The costs proved to be high. On the way back the “Grande Armée” was badly damaged, almost annihilated. Over 400,000 French soldiers had set out to conquer Russia, barely 40,000 returned home.
Their horses had no traction on snow and ice, due to lack of winter horseshoes. The French soldiers were not equipped for survival in temperatures below zero.
Many of them froze or starved to death, as the Russians used scorched-earth tactics, burning all the villages the French troops passed through, leaving no food or water for them.
Napoleon was used to foraging and plundering occupied land during his wars, but this was not possible in Russia.
Another painting by Vasily Vereshchagin with the title “Night Bivouac of Great Army, 1812” shows the poor rest of the French soldiers, huddled together under thin blankets, sleeping on frozen earth.
A snow storm is sweeping past them, in the foreground we see a broken wagon buried in heaps of snow. Rows of rifles are pointing upwards into the bluish-green-grey air, and we wonder how many of those soldiers are still alive, how many dead.
Vasily Vereshchagin clearly was no friend of the French. The viewers can feel the painter’s satisfaction, depicting the French losses during their shameful retreat.
Some of these sleeping soldiers probably never reached France. They were constantly attacked by Russian peasants and Cossack Light Cavalry.
The Cossack horsemen of the Russian steppes were well suited for reconnaissance, scouting, and harassing the enemies’ flanks, rear, supply lines and communication. Napoleon admired the Cossacks. “Cossacks are the best light troops that exist. If I had them in my army, I would go through all of the world with them,” he stated.
For Russia, the victory over the French Army in 1812 formed a symbol of strengthened national identity and patriotism.
Mikhail Lermontov, a poet of Cossack origin, romanticized the battle in his poem “Borodino.” Composer Pyotr Ilyich Tchaikovsky composed his “1812 Overture” to commemorate the battle.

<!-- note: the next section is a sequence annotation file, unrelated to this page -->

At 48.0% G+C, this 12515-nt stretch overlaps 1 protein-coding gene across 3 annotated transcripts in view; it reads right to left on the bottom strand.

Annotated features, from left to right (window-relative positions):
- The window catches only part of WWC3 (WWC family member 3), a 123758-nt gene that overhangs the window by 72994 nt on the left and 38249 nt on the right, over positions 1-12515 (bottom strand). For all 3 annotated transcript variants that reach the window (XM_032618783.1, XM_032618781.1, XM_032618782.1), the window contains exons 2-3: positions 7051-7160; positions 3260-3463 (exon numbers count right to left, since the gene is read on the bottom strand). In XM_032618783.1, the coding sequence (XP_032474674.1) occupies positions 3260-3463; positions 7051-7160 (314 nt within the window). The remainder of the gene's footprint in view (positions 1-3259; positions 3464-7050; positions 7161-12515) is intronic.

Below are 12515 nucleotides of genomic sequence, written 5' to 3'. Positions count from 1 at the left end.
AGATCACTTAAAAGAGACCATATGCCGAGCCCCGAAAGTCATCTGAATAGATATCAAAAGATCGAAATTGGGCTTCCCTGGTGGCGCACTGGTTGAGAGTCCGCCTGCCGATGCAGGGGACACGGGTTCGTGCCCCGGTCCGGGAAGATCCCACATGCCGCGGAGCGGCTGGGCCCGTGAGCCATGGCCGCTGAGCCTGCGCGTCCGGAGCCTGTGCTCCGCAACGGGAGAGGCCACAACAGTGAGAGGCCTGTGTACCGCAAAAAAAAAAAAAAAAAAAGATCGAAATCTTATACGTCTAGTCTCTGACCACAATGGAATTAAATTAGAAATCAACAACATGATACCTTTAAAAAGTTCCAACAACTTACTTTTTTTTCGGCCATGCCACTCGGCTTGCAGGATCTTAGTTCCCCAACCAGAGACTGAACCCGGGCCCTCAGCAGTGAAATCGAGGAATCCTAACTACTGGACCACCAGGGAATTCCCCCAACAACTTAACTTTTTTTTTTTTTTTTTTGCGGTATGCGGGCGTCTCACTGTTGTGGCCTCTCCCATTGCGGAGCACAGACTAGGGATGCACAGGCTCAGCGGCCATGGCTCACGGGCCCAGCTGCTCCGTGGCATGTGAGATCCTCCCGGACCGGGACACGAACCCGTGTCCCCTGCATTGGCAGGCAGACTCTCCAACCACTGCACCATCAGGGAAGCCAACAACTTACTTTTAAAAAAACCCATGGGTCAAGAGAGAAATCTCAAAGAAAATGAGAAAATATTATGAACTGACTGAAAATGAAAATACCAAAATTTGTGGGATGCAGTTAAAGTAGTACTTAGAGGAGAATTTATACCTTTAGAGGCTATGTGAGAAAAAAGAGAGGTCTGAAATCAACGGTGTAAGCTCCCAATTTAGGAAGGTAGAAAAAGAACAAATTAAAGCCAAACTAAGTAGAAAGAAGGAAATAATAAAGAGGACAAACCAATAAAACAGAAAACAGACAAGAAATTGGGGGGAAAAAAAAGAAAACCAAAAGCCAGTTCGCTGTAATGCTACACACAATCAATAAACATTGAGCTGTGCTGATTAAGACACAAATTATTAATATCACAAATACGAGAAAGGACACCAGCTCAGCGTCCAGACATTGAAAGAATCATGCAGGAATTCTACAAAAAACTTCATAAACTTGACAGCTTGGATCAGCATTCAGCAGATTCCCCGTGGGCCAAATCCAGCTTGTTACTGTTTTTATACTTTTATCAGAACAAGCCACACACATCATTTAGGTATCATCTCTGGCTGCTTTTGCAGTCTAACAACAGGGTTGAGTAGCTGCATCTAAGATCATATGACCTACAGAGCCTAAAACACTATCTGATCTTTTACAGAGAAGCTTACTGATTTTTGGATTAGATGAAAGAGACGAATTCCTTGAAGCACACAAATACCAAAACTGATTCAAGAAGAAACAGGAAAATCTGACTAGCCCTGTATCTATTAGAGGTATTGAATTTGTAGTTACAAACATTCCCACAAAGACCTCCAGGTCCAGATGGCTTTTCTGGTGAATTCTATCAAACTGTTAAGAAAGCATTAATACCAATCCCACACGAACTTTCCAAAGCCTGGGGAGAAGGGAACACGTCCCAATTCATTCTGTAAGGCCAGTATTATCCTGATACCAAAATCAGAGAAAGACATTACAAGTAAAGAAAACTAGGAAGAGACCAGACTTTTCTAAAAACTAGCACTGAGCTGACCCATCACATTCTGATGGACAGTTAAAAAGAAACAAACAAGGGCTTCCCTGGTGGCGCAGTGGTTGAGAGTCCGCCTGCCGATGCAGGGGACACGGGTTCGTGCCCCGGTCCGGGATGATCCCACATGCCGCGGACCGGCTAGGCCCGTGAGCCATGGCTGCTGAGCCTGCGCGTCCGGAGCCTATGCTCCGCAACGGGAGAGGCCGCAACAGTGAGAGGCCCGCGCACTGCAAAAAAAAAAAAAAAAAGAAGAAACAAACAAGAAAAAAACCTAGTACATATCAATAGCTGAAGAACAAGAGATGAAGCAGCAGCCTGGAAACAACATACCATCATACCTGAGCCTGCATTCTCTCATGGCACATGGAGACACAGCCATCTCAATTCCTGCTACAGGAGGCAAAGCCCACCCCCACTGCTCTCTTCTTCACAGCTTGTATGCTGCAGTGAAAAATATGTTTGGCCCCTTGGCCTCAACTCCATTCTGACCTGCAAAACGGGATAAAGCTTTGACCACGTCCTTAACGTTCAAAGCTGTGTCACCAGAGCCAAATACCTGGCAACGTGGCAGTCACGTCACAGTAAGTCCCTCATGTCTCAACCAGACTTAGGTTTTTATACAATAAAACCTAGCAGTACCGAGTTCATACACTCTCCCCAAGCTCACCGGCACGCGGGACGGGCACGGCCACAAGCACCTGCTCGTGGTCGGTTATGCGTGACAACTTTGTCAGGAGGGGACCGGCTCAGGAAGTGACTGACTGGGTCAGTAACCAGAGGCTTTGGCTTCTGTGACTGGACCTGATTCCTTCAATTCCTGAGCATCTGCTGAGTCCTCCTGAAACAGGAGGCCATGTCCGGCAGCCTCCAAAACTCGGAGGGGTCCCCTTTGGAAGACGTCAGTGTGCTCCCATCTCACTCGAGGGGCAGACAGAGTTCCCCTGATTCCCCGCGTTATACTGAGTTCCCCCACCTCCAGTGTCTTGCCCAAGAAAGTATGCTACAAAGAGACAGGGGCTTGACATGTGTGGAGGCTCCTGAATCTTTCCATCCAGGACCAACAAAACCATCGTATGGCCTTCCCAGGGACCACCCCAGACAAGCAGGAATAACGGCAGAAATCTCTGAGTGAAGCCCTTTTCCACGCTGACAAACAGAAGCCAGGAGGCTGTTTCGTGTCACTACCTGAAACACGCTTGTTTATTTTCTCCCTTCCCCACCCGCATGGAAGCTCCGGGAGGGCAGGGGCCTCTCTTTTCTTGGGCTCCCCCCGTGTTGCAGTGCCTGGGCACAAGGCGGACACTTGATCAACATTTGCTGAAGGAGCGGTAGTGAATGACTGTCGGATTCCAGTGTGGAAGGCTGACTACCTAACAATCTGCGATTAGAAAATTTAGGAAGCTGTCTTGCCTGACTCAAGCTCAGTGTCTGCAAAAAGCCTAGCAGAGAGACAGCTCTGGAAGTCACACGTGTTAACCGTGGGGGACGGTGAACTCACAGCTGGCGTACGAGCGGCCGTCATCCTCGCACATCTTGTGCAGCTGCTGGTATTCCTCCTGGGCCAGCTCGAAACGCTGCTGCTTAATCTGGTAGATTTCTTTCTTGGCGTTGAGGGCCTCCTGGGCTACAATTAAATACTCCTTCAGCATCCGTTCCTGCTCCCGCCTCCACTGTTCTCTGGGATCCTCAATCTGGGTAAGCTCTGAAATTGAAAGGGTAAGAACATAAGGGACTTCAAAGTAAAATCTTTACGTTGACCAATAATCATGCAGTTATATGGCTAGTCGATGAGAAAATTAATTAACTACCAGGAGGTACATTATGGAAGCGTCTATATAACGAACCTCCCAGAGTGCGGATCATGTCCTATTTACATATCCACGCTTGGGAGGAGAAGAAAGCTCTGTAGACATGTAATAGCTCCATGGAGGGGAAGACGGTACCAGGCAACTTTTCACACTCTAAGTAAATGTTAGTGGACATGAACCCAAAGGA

The Soviet Union released a one ruble coin in 1987, on the 175th anniversary of the Battle of Borodino. Four million of them were minted.
Last but not least, the little village of Borodino is known even in space. A minor planet, 3544 Borodino, discovered by Soviet astronomer Nikolai Stepanovich Chernykh in 1977, was named after the village near Moscow.
In Russia, the Battle of Borodino is reenacted on the first Sunday of September each year.
Losses and suffering are deeply ingrained in the Russian psyche, just like the battles fought and won. The victories gained in the Patriotic Wars form a strong layer in the collective memory of the Russian nation.
Für Russland wurde der Sieg über die französische Armee im Jahre 1812 zu einem Symbol von nationaler Stärke und Patriotismus.
Michail Jurjewitsch Lermontow, ein Dichter kosakischer Abstammung, verewigte die Schlacht in seinem Gedicht “Borodino”. Der Komponist Pjotr Iljitsch Tschaikowski komponierte seine “1812 Ouvertüre” zur Erinnerung an die Schlacht.
1987 gab die Sowjetunion eine Ein-Rubel-Münze zum 175. Jahrestag der Schlacht von Borodino heraus. Vier Millionen Münzen dieser Sorte wurden geprägt.
Schließlich ist das kleine Dorf Borodino auch im Weltall bekannt. Der kleine Planet 3544 Borodino ist nach dem Dorf bei Moskau benannt. Er wurde 1977 von dem sowjetischen Astronom Nikolai Stepanowitsch Tschernych entdeckt.
In Russland wird die Schlacht von Borodino jedes Jahr am ersten Sonntag im September aufgeführt.
Verluste und Leiden sind tief in der russischen Seele verankert, ebenso wie die gewonnenen Schlachten. Die im Laufe der Patriotischen Kriege errungenen Siege formen eine starke Schicht in der kollektiven Erinnerung der russischen Nation.